Four States Small Business Blog

The Bricks and Mortar Approach (How a Brand is Built)

Posted by Chad Elliot on December 21, 2017 at 8:00 AM
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building a brandOne of the hardest lessons to learn in marketing is that building a brand takes time. While some lucky brands get struck by advertising lightning — e.g., TOMS, which first made headlines when it was barely a company, nearly tripling orders in one day and sparking even more news coverage thanks to its core cause — most companies have to work hard to carve out a place in their market. Even major brands, like beverage powerhouse Coca-Cola, have to build their momentum over time.

Coca-Cola started as a mere soda fountain syrup that was available in one pharmacy and advertised with just coupons to generate interest, although the iconic Spencerian script was already in place. It wasn’t until the emerging brand changed hands in 1892 that real marketing efforts took off, including in-store displays and reminder products (i.e., clocks and calendars) for consumers. Even then, by 1915 it was easy to confuse Coca-Cola with other brands. Since bottling had become the standard, the brand finally took its first step toward differentiating itself. It ran a contest for a distinctive bottle shape, which in turn developed the bottle that’s so easy to recognize today.

While this summary may seem oversimplified, it does much to show how a brand is built — brick by brick, with a consistent brand identity at its core. That consistency allowed the company to conquer one market at a time, channel by channel, and has scaled to become one of the most recognizable brands worldwide. Our Bricks and Mortar process relies on similar principles, and it enables any business of any size the ability to be consistent and dominate their media channels.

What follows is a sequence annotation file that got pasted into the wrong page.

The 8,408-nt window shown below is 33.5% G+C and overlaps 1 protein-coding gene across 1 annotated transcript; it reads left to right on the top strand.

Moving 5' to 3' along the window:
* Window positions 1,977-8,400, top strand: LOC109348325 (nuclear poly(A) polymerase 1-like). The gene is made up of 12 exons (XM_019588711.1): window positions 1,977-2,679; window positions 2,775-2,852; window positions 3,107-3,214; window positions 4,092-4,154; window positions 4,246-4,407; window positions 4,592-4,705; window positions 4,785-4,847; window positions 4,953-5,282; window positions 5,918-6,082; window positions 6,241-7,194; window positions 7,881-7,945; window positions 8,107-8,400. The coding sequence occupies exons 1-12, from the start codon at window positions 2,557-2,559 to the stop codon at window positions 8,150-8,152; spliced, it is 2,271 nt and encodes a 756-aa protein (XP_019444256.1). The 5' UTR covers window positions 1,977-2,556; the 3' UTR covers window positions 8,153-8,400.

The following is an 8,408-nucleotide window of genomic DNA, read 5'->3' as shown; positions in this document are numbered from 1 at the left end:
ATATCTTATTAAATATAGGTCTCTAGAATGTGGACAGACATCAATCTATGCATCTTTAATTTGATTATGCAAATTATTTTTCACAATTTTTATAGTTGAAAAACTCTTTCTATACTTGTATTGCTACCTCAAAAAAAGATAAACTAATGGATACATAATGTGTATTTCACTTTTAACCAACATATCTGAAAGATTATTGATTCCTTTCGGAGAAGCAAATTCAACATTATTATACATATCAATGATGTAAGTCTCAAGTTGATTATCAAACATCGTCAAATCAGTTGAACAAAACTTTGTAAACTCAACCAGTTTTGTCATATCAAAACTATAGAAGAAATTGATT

Keys to Building a Brand

A number of steps are required for developing a powerful brand, and even a bricks and mortar approach is just one of those processes. To help you understand the context and role of this approach in your Joplin marketing, we’ve put together an overview of the 4-Step BrandsFormation system.

Strategy

In order for your brand to stand out, you need a unique angle to help differentiate your brand from the competition. That requires researching your target audience to identify interests and pain points, as well as your competitors to see how they’re addressing those pain points and interests. Filling in a spot that your competitors aren’t addressing — i.e., your difference maker — is a powerful way to capture attention. For example, Coca-Cola’s brand is one of nostalgic happiness, and Pepsi differentiated itself by becoming the “young” brand that regularly changed its design and flavor to attract younger generations. Each fills a particular desire, and the one time Coca-Cola deviated by changing the flavor it had for nearly a century, it was a disaster.

Strategy-Based Message